Although only having a somewhat short, albeit strong discography, I am ecstatic that we get to see the day that DSHS add another record to their collection. They’ve been aging like a fine wine, only getting better and better with each release, and they were already stellar to begin with. Their newest, Loss, makes it clear that this group is in the best musical shape they’ve ever been. They’ve pulled all the stops and made damn sure that they come back at their very strongest, which DSHS most certainly have done. Given the absolutely hellish year(s) we’ve all been through recently, Loss acknowledges all the grief, anguish, mental struggle, and loss that we’ve encountered along the way.
‘The 10 songs that appear on Loss were all written with that theme in mind. Several tracks were written in memory of family we’ve lost over the last few years, several touch on issues with mental health and loss of control over the things we had taken for granted.
From the person smiling on social media with a deep sadness in their eyes, to the ones that struggle to speak up in their silence who have forgotten what it’s like to be ok. Depression and anxiety are mountains to climb, we hope these new songs connect with the listener and help them on that journey.’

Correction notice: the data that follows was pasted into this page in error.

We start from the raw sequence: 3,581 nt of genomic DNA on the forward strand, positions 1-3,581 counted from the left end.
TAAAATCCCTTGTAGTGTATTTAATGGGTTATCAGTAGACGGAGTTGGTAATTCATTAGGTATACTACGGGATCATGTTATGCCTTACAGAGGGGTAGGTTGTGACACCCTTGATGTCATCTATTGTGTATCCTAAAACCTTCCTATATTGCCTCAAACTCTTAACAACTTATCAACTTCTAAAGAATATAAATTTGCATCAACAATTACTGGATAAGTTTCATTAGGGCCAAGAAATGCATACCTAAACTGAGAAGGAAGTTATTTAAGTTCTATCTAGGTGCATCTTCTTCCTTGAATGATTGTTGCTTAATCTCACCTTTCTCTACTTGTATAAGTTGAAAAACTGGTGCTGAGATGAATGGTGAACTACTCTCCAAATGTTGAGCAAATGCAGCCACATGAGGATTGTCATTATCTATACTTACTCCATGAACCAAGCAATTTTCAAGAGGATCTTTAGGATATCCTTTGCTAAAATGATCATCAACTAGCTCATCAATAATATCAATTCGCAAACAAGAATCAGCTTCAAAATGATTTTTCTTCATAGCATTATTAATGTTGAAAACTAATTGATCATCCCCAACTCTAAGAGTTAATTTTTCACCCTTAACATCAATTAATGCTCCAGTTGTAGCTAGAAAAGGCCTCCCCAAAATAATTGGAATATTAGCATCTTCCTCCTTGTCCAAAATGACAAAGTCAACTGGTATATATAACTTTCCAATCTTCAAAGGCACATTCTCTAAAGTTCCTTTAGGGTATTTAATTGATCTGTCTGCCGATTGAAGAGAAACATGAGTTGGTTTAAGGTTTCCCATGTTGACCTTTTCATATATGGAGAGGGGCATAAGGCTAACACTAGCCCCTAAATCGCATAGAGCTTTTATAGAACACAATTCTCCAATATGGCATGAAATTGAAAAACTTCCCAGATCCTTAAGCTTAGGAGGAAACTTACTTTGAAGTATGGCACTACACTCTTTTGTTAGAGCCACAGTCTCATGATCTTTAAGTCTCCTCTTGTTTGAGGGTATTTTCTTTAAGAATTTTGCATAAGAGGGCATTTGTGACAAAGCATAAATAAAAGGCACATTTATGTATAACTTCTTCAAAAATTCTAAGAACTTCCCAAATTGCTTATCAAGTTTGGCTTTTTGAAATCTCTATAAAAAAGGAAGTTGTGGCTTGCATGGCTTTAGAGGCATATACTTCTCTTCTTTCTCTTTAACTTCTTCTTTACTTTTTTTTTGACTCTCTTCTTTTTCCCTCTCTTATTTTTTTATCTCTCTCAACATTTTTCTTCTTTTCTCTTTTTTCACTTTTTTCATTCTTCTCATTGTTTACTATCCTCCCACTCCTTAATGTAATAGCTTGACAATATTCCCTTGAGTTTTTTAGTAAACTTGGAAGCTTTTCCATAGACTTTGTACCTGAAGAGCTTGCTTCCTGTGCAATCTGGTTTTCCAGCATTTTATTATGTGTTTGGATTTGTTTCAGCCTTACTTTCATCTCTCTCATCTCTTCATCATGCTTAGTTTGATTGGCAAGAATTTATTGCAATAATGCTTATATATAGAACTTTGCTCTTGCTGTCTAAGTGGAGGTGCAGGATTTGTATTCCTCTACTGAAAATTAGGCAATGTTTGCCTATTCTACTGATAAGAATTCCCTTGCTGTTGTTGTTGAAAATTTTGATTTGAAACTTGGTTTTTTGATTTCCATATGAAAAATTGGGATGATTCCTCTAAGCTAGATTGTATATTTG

Now that DSHS have acquired both of their original vocalists, they really do sound better than ever. Each song is turned into a duet in some fashion, but not in an ostentatious, tacky way. The ebb and flow between both vocalists is exactly as it needs to be in order to make the songs as effective and emotional as they are. Tracks like “Witness Marks”, “Burdened”, and “Loss” are stellar examples of Ed Gibbs and Paul Green tactfully accentuating one another’s soaring vocals, ultimately providing an incredibly anguished yet elegant vocal performance. Out of all the dual-vocalist combos in the metalcore scene (not that there are many to begin with), none of them come even close to what Gibbs and Green execute here on Loss. Really, the infectious vocal play alone is what makes this record stand out from its counterparts.